The Oklahoma Strategic Alliance met to address growing concern over high-usage customers and systems’ ability to deliver to existing customers.
Throughout the past year across Oklahoma, the rise of high-production, high-input industry operations has placed stress on water systems across Oklahoma, causing water industry leaders to gather to address this rising issue.
A group of leaders including officials from the Oklahoma Rural Water Association, Oklahoma Department of Environmental Quality, the Oklahoma Water Resources Board and system managers met today, May 7, to discuss how to address the high demand for water across the state, all while maintaining a sustainable, long-term ability to provide water to all Oklahomans.
“As a general rule systems are not prepared for consistent high demands,” said Sheldon Tatum, Hughes County Rural Water District #6, manager and operator. “Water systems were originally designed, engineered and managed to provide water for residential services.”
Across Oklahoma, water systems face an ever-growing demand for water, some exceeding systems current water rights and far exceeding the system’s infrastructure.
“Water usage, especially ‘high-usage’, and how it is defined and supplied impacts each and every Oklahoman,” said Jimmy Seago, ORWA Deputy CEO. “It impacts industries such as agriculture, construction and commercial businesses, all the way to local residents, touching all points from resource management, policy changes, to the permitting of said resources.
“Yet, at the end of the day, high-usage draws on water systems must be addressed because we owe it to every Oklahoman to be able to provide the highest quality, safest water supply possible,” Seago said.
The team is working to include all parties that will be impacted as a solution is reached.
“The challenge is, it doesn’t matter if it’s a growhouse, a confined animal feeding operation, a carwash or just a customer with a large garden, if, for example, they utilize 40,000 gallons of water a month, they’re all high-usage customers,” Tatum said. “As we work towards developing a solution to serving our current customers and the occurring high-usage customer, we must be inclusive rather than divisive.”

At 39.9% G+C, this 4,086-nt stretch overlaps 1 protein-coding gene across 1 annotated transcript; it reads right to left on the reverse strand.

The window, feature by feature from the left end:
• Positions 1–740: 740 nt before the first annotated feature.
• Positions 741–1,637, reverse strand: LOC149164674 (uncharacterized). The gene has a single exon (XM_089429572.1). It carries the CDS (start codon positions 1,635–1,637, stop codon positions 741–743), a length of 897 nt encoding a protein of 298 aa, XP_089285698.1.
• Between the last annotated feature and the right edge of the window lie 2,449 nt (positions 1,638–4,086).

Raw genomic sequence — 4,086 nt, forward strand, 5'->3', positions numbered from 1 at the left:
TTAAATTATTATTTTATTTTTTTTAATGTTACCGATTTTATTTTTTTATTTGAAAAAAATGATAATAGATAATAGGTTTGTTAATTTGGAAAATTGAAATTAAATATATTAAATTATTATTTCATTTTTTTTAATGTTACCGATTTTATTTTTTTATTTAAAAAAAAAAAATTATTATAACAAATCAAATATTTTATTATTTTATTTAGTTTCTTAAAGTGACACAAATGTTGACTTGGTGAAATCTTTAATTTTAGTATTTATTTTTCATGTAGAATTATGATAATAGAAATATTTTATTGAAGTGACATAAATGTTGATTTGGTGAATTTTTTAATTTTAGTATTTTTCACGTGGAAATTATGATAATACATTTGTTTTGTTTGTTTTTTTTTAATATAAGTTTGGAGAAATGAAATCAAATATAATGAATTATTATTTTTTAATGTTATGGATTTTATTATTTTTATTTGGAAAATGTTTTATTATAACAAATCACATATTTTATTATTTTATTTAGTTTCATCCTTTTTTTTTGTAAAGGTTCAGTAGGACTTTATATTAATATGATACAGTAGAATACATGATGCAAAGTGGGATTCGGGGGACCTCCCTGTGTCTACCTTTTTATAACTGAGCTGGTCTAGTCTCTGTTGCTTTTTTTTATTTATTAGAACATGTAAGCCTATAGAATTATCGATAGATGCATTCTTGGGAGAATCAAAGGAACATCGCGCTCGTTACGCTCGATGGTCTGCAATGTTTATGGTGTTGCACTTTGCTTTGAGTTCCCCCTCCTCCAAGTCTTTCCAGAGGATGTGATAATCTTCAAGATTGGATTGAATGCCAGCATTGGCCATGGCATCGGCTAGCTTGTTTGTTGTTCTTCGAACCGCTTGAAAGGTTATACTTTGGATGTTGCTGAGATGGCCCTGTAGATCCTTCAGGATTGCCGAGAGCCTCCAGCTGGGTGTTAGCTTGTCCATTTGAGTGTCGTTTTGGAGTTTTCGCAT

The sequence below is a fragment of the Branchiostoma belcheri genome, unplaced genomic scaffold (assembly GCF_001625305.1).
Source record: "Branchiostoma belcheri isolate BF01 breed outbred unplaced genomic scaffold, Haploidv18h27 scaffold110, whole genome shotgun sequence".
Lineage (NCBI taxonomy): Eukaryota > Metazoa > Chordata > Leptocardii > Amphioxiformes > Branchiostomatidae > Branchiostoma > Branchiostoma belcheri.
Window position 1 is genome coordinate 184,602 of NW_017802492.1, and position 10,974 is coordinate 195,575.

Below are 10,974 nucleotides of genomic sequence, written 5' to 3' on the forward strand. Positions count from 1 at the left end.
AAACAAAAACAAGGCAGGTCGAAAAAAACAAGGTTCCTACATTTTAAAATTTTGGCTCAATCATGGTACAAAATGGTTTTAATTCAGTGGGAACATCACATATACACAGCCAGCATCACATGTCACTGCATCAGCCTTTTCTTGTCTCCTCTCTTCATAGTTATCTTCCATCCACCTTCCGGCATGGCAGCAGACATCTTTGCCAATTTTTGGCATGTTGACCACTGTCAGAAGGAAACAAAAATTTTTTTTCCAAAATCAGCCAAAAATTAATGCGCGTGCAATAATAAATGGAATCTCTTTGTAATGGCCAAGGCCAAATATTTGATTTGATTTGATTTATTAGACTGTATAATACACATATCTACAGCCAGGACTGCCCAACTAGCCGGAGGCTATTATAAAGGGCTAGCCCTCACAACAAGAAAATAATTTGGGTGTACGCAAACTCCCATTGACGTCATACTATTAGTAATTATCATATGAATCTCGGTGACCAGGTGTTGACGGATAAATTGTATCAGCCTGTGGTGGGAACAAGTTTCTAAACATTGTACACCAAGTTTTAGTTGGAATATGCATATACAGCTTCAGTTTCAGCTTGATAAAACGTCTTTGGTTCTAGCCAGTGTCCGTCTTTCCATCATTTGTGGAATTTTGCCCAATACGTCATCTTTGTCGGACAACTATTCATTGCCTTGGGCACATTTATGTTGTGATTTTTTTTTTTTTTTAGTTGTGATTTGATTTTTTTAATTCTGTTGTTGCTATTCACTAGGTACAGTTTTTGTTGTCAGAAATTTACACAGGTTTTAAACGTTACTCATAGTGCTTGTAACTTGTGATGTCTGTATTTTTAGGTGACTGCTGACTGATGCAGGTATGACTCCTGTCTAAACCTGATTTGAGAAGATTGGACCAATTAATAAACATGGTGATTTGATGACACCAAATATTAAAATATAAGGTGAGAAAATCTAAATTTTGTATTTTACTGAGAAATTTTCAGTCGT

Oklahoma Strategic Alliance leaders agree, at some point, these issues will more than likely be brought to a legislative body so as to address the demand placed on systems. For the time being, high-usage customers can assist system managers and the system itself by being consistent in their usage and be in regular communication with their water system.
“If you are inconsistent in your usage, it’s hard for us to manage,” Tatum said. “If you have 100,000 gallons one month and five the next, in our business, that indicates problems.”
Members of the Oklahoma Strategic Alliance will continue to monitor high-usage across Oklahoma. Together they plan to bring more entities into the discussion to work towards solutions for all parties involved in the coming months.
For the latest information on the Oklahoma Strategic Alliance and the discussion around high-usage customers, visit orwa.org.
— Written by JD Rosman
The Oklahoma Strategic Alliance was formed in 2019. Governor Kevin Stitt set forth a vision of an agreement committing the Office of the Oklahoma Secretary of Energy and Environment, Oklahoma Department of Environmental Quality, Oklahoma Rural Water Association, and the Oklahoma Water Resources Board to work together to improve the sustainability of Oklahoma rural and small community water and wastewater systems. For more information on the Oklahoma Strategic Alliance contact email@example.com.